What Happens When AI Becomes a Source of Creative Output?

From videos of what would it be like if the characters of Harry Potter were Balenciaga’s models to winning a photography competition with an AI-generated image, not to mention the sprout of AI-produced cover letters and illustrations for commercial purposes, this technology is literally everywhere. How do we feel about it?

Some years ago, Midjourney and other generative AI programs produced collages and hyperrealistic images far from ever winning prizes and awards. Today, AI-generated visuals are storming the internet with headlines that point at the eery progress of the technology, announcing that what once was a fear of the future, it’s a fear of now: that artificial intelligence is taking over human ability to be creative.

For many years, it has been known that intelligent systems can analyse large amounts of data, facilitating decision-making, optimising processes and reallocating (human) resources in fields like healthcare, finance and transportation. These machines have been programmed to act at the axis of engineering, mathematics, sciences and linguistics in order to identify patterns and solve complex problems based on automation. But what happens when AI becomes, too, a source of creative output?

While many assure that humans won’t get replaced by AI, many cases point to the opposite. For instance, a couple of months ago, illustrator Zhang Wei got commissioned to draw 65 sketches for a novel, a job he’d been carrying out for 8 years. The company was pleased with the first draft and paid right away for it. However, it turned out that that was the first and the last sketch done by Zhang as the company decided to spare money and time by subscribing to an AI program, which they fed with Zhang’s drawing to generate the following sketches. Not only did they easily replace Zhang’s services but the AI program delivered a fairly good job, according to Zhang.

What Happens When AI Becomes a Source of Creative Output?
“Harry Potter by Balenciaga” by Photographer Alexander Niklass with ChatGTP and Midjourney

Cases like this are entering the subconscious of the Internet and creators are panicking over a technology that has the potential to mass produce visuals almost as good as humans do, in much less amount of time and with fewer resources. For instance, Netflix Japan admitted using AI for the background art of the short film The Dog and the Boy and it has sparked quite some backlash as Japanese animation workers are highly skilled and important to the country’s animation industry as they set the tone of the scenes, yet they’re vulnerable to automation.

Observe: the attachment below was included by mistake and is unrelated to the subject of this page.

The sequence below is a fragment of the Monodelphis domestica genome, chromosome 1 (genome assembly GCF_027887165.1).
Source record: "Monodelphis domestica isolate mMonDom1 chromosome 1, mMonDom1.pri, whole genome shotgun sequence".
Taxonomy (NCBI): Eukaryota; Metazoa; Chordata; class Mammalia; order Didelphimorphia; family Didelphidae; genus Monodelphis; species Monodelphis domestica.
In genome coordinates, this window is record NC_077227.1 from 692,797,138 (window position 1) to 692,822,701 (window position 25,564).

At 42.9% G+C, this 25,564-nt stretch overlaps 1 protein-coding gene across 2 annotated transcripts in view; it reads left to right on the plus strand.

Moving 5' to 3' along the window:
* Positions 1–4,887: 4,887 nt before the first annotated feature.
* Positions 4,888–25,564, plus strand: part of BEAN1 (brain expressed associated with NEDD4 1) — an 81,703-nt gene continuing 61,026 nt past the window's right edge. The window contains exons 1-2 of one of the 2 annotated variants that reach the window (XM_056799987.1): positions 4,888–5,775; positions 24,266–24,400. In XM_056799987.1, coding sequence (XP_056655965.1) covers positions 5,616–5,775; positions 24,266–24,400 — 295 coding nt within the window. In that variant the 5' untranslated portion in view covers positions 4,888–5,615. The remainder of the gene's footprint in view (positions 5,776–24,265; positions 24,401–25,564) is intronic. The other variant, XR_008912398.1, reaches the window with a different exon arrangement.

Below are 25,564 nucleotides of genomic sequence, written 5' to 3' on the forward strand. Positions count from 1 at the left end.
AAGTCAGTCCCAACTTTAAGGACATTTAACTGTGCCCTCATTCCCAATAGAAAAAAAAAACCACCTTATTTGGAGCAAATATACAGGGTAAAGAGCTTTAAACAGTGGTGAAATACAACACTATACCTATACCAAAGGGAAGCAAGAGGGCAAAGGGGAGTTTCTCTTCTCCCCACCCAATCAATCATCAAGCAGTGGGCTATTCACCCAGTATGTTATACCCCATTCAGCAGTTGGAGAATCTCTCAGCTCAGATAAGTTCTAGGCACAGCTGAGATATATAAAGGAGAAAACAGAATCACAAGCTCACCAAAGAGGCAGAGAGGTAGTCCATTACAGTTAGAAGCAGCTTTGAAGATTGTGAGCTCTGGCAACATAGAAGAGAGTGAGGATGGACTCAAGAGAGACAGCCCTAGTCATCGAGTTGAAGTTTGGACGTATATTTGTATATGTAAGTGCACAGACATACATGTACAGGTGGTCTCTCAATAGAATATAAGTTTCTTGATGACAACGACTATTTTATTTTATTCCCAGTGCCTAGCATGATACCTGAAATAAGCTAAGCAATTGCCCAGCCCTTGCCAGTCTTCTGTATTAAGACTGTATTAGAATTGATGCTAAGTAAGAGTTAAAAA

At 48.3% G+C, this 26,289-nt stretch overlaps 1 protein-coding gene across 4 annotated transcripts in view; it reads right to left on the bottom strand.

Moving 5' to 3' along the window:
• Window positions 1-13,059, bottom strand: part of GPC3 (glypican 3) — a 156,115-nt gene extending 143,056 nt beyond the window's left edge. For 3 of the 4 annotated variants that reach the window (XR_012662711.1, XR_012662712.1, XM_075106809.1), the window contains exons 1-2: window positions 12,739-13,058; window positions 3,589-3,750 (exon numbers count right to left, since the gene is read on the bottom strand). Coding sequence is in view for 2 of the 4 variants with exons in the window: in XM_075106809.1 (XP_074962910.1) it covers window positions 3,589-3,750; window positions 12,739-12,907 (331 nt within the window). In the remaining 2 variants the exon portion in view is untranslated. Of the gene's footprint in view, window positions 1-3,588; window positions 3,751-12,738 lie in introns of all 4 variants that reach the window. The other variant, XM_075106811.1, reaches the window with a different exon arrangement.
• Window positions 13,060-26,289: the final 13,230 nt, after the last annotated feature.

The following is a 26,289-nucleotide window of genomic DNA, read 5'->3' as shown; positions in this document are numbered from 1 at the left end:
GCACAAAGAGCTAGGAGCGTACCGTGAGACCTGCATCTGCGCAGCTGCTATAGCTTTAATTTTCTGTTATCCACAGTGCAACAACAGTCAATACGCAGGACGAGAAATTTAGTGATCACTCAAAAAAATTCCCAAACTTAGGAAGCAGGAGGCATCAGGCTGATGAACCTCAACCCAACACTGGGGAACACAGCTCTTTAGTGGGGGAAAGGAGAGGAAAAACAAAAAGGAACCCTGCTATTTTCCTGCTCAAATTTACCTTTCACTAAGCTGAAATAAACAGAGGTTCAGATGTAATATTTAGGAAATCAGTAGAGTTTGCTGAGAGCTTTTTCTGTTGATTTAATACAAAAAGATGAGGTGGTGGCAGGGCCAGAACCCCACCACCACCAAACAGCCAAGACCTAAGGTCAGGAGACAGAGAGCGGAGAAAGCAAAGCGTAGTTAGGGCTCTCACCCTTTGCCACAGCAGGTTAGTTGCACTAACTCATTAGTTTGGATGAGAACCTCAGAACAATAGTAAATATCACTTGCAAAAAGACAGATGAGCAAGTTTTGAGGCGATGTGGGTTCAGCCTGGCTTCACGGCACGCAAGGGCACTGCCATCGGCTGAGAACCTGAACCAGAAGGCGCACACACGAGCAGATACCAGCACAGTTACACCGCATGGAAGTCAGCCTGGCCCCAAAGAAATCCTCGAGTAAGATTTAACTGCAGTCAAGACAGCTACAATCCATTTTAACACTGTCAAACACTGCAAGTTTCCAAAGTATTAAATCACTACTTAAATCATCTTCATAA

And so, the first question that pops into the mind of many is, can AI replace creators? Yes and no. To some extent. Probably. And not really.

AI systems function based on the information they are given, and they therefore rely on people’s previously produced knowledge and content. In other words, if it was not because of the artistic output that feeds the machines, AI programs wouldn’t be able to generate artworks or illustrations. Take as an example Matisse and the large amount related to his artworks available to the public. Anyone wanting to generate an image resembling Matisse’s style can do so in the blink of an eye. That’s how the fashion video of Harry Potter and Balenciaga turned out so well as there are plenty of references for AI programs to generate such a refined piece.

What Happens When AI Becomes a Source of Creative Output?
AI generated art of Henri Matisse using wombo.art with the prompt “Henri Matisse miss Matisse Madras 1907” – via Pinterest

But that also means that machines aren’t creative on their own and cannot produce anything from scratch. Their function is not to be creative or more human but to optimise processes in order to catalyse human creativity. But as they’re becoming more sophisticated and threaten to take away the job of many creators, a more important question rises, who owns the rights of AI generated content, which is based on previous content? Many advocate that copyrights should be given to artists whose work seems to be the most influential. But how does that translate financially? At the end of the day, no matter how financial reparations are settled, those using generative systems will most likely reap the benefits — by sparing time and money and getting the content they need for their business.

Although the discussion is centred mainly around the way AI threatens skilled people, for many the conversation should be around the way AI offers tools to democratise and escalate creativity. By mimicking abilities that many have no access to, AI is lowering the high bar by offering the tools to bootstrap the learning of new skills. While these are two opposite takes on the same conversation, both equally important to reflect upon, what’s paramount to acknowledge is that AI is here to stay and it is up to us to establish ways in which we can cope with the technology available, by learning new skills and establishing new categories for AI-collaborations. Competition will increase considerably and many jobs will become obsolete but creativity won’t become AI’s full-time job.

*Header image: ‘The Dog and the Boy’ by Netflix Japan